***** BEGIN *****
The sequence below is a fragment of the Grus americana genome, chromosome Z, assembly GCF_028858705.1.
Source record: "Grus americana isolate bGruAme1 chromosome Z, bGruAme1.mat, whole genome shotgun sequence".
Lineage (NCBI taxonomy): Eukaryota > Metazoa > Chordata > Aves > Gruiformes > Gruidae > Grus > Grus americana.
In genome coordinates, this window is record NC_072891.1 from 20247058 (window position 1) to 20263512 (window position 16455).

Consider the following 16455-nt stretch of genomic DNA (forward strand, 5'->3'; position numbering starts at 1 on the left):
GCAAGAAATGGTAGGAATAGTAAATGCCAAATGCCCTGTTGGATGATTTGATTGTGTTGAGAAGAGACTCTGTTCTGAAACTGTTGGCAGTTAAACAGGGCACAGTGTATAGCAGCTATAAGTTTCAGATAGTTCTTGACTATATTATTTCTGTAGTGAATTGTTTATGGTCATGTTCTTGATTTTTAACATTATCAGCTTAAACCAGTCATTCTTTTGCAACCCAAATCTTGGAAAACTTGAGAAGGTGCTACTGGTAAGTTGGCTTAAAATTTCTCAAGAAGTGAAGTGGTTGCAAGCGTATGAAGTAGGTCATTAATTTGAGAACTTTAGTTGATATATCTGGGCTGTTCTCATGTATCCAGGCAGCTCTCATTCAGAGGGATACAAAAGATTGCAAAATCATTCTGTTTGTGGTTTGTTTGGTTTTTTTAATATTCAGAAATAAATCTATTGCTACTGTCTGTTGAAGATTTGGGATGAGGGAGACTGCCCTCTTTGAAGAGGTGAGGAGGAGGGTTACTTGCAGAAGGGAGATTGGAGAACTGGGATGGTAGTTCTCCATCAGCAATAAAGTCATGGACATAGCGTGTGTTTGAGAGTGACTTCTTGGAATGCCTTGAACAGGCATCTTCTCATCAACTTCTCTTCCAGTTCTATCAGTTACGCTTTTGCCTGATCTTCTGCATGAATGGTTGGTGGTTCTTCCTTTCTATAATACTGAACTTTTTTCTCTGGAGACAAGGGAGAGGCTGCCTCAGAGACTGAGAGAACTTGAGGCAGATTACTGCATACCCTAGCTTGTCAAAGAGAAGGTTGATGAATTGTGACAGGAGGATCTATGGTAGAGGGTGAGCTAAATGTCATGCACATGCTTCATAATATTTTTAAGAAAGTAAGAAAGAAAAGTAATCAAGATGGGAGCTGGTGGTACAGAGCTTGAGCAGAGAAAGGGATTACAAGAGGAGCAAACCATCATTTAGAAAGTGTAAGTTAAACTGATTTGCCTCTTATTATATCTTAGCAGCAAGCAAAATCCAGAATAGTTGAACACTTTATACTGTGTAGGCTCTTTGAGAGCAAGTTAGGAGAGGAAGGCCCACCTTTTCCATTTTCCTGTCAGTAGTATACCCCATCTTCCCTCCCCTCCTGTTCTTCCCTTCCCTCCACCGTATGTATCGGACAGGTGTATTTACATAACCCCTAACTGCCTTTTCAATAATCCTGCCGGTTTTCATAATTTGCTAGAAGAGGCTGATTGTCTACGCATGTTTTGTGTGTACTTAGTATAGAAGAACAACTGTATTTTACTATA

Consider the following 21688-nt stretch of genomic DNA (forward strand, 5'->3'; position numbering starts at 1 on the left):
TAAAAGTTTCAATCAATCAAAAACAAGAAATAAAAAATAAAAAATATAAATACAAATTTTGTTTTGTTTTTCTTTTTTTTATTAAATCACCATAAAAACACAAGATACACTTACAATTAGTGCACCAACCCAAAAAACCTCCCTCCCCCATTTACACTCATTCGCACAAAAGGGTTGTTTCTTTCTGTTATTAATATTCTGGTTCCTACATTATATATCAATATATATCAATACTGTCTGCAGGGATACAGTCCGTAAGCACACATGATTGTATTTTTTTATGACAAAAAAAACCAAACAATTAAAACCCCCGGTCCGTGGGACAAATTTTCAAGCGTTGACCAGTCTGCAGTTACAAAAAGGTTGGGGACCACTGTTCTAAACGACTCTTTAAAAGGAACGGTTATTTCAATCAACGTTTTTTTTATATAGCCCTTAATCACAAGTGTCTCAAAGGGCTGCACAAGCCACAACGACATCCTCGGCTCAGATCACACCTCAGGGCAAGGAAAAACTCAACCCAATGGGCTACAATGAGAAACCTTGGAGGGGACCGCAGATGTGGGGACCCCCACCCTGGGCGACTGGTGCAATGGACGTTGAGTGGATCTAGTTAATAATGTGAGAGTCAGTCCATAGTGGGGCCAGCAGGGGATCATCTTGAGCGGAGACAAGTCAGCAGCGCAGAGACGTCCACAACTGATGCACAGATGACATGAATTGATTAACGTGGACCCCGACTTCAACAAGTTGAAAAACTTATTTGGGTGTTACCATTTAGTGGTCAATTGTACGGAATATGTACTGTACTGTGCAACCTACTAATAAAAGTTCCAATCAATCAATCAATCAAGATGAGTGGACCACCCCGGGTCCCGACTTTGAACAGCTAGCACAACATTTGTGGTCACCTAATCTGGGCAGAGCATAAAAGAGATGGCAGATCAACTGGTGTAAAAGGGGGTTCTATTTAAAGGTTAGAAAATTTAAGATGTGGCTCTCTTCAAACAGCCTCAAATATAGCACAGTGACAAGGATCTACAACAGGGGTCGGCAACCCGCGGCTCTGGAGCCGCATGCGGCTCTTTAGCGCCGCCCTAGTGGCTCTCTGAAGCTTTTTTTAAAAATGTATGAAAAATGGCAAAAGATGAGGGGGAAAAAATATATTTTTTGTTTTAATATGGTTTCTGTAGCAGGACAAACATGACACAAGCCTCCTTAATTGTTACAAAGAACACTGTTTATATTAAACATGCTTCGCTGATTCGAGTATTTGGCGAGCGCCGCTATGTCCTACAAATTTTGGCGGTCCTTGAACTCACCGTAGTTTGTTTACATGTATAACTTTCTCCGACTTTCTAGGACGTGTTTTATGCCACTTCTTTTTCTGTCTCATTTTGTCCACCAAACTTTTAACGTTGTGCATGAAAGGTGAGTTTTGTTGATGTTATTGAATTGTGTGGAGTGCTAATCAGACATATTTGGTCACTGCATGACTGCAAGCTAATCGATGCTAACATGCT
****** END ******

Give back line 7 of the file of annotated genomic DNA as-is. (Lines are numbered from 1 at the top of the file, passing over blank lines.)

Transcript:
Consider the following 21688-nt stretch of genomic DNA (forward strand, 5'->3'; position numbering starts at 1 on the left):